Photocopying a 13' section of farmland to measure crop residue is the latest tool in studying erosion control.

USDA is using a stubble scanner, a combination 35mm camera and low-power laser beam to measure image elevation. More than 3,000 elevation points are scanned per second and measured in thousandths of an inch to profile approximately 26 sq ft of field surface.

The profiles created by the stubble scanner are being used by USDA scientists in Kansas and Indiana to study the effectiveness of standing crop residue at preventing erosion.

"Measuring the amount of residue in a field is a key to determining its effectiveness for erosion control," says Denise McWilliams, agronomist for the University of Minnesota Extension Service.

For crop residue to be most effective in controlling erosion, it must be left standing after harvest, she adds.

"Residue left standing can be 10 times more effective at reducing erosion than if it's chopped or tilled," says McWilliams.

New Conservation Tillage Book A publication on crop tillage systems that save soil and improve water quality is available from the Midwest Plan Service.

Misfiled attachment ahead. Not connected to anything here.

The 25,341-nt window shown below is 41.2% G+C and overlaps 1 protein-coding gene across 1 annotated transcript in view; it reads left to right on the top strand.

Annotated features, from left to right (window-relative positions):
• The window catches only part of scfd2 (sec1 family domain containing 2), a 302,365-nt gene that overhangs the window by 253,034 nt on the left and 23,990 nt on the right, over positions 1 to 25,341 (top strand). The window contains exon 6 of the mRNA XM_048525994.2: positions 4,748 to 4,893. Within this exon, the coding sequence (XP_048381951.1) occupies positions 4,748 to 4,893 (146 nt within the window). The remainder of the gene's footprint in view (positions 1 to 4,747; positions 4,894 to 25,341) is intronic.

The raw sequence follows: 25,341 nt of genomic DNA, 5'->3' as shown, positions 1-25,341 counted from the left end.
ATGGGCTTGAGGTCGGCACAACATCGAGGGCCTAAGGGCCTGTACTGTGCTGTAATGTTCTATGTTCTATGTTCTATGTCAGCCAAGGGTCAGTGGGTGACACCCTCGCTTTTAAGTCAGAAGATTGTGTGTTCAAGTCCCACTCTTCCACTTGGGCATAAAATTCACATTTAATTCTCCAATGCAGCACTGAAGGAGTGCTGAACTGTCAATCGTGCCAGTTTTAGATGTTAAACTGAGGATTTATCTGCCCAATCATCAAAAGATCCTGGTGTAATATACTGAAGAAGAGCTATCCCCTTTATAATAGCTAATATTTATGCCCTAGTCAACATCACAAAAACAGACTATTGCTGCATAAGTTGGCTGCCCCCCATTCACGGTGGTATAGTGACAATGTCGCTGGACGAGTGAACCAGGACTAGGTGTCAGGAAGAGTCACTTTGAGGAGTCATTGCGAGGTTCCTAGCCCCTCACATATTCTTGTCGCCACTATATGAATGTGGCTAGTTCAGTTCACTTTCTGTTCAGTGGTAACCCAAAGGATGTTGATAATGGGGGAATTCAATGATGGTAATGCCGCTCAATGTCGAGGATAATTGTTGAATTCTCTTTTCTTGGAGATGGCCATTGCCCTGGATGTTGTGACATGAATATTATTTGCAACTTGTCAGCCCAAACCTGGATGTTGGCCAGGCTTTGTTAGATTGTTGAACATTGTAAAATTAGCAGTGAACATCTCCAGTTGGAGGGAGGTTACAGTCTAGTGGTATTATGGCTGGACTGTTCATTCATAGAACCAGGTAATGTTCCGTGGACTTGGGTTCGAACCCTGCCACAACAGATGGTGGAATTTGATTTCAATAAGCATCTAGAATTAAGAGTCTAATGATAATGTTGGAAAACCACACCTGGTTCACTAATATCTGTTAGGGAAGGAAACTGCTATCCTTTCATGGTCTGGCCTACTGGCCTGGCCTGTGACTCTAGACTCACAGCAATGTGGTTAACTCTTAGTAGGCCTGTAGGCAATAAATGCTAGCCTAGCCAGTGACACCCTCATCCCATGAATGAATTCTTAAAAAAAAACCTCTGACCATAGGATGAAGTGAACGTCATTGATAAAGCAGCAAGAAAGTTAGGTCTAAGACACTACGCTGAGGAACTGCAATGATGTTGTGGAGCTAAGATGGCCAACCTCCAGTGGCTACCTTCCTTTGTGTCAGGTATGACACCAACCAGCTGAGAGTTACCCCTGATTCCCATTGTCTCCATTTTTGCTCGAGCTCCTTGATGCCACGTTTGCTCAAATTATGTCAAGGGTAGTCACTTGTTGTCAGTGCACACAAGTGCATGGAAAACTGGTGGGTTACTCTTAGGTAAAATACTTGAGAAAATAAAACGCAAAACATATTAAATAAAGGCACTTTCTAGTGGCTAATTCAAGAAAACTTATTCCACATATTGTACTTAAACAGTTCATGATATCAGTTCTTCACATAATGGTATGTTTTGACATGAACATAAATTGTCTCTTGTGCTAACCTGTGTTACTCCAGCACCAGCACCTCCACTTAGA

The second edition of Conservation Tillage Systems and Management: Crop Residue Management with No-Till, Ridge-Till, Mulch-Till and Strip-till includes 120 line drawings and color photos and 72 tables.

Contained in the 29 chapters are sections dealing with conservation tillage, tillage system definitions, wind erosion, water erosion, crop residue, irrigation water management and water quality.

The book also covers costs and returns, estimating residue cover, harvest residue management, crop response to tillage, soil compaction, controlled traffic, and converting CRP acres to production.

More than 60 specialists contributed to the book, which is available for $25 per copy plus sales tax from MWPS, 219 BioAgEng, University of Minnesota, 1390 Eckles Ave., St. Paul, MN 55108; e-mail mwps@gaia.bae.umn.edu or phone 612-625-9733.